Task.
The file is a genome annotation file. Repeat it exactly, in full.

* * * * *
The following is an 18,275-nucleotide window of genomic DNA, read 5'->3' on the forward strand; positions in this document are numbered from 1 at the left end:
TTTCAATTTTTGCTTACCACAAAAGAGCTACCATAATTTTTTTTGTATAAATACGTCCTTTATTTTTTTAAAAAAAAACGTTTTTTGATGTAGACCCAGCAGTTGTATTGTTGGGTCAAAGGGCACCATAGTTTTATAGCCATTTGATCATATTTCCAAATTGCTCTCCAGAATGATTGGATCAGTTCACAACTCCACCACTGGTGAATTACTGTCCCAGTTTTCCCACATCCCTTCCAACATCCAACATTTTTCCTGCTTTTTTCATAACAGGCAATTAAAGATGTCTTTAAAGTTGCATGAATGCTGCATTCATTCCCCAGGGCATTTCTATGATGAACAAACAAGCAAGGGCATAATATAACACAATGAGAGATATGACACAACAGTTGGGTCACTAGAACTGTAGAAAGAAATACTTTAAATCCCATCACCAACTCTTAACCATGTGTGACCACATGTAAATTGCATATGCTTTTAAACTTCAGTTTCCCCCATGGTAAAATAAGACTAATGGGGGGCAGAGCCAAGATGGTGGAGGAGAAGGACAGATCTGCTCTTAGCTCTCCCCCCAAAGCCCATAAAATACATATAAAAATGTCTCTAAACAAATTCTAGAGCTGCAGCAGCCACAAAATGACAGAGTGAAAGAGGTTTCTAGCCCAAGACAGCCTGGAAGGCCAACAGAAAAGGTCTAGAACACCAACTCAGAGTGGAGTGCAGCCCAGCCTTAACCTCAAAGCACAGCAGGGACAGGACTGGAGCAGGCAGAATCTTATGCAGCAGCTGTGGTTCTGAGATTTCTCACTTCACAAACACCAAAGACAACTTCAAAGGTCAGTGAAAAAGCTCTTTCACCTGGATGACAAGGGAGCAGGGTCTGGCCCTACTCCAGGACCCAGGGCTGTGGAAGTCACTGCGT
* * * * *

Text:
The following is an 18,275-nucleotide window of genomic DNA, read 5'->3' on the forward strand; positions in this document are numbered from 1 at the left end:
TTTCAATTTTTGCTTACCACAAAAGAGCTACCATAATTTTTTTTGTATAAATACGTCCTTTATTTTTTTAAAAAAAAACGTTTTTTGATGTAGACCCAGCAGTTGTATTGTTGGGTCAAAGGGCACCATAGTTTTATAGCCATTTGATCATATTTCCAAATTGCTCTCCAGAATGATTGGATCAGTTCACAACTCCACCACTGGTGAATTACTGTCCCAGTTTTCCCACATCCCTTCCAACATCCAACATTTTTCCTGCTTTTTTCATAACAGGCAATTAAAGATGTCTTTAAAGTTGCATGAATGCTGCATTCATTCCCCAGGGCATTTCTATGATGAACAAACAAGCAAGGGCATAATATAACACAATGAGAGATATGACACAACAGTTGGGTCACTAGAACTGTAGAAAGAAATACTTTAAATCCCATCACCAACTCTTAACCATGTGTGACCACATGTAAATTGCATATGCTTTTAAACTTCAGTTTCCCCCATGGTAAAATAAGACTAATGGGGGGCAGAGCCAAGATGGTGGAGGAGAAGGACAGATCTGCTCTTAGCTCTCCCCCCAAAGCCCATAAAATACATATAAAAATGTCTCTAAACAAATTCTAGAGCTGCAGCAGCCACAAAATGACAGAGTGAAAGAGGTTTCTAGCCCAAGACAGCCTGGAAGGCCAACAGAAAAGGTCTAGAACACCAACTCAGAGTGGAGTGCAGCCCAGCCTTAACCTCAAAGCACAGCAGGGACAGGACTGGAGCAGGCAGAATCTTATGCAGCAGCTGTGGTTCTGAGATTTCTCACTTCACAAACACCAAAGACAACTTCAAAGGTCAGTGAAAAAGCTCTTTCACCTGGATGACAAGGGAGCAGGGTCTGGCCCTACTCCAGGACCCAGGGCTGTGGAAGTCACTGCGT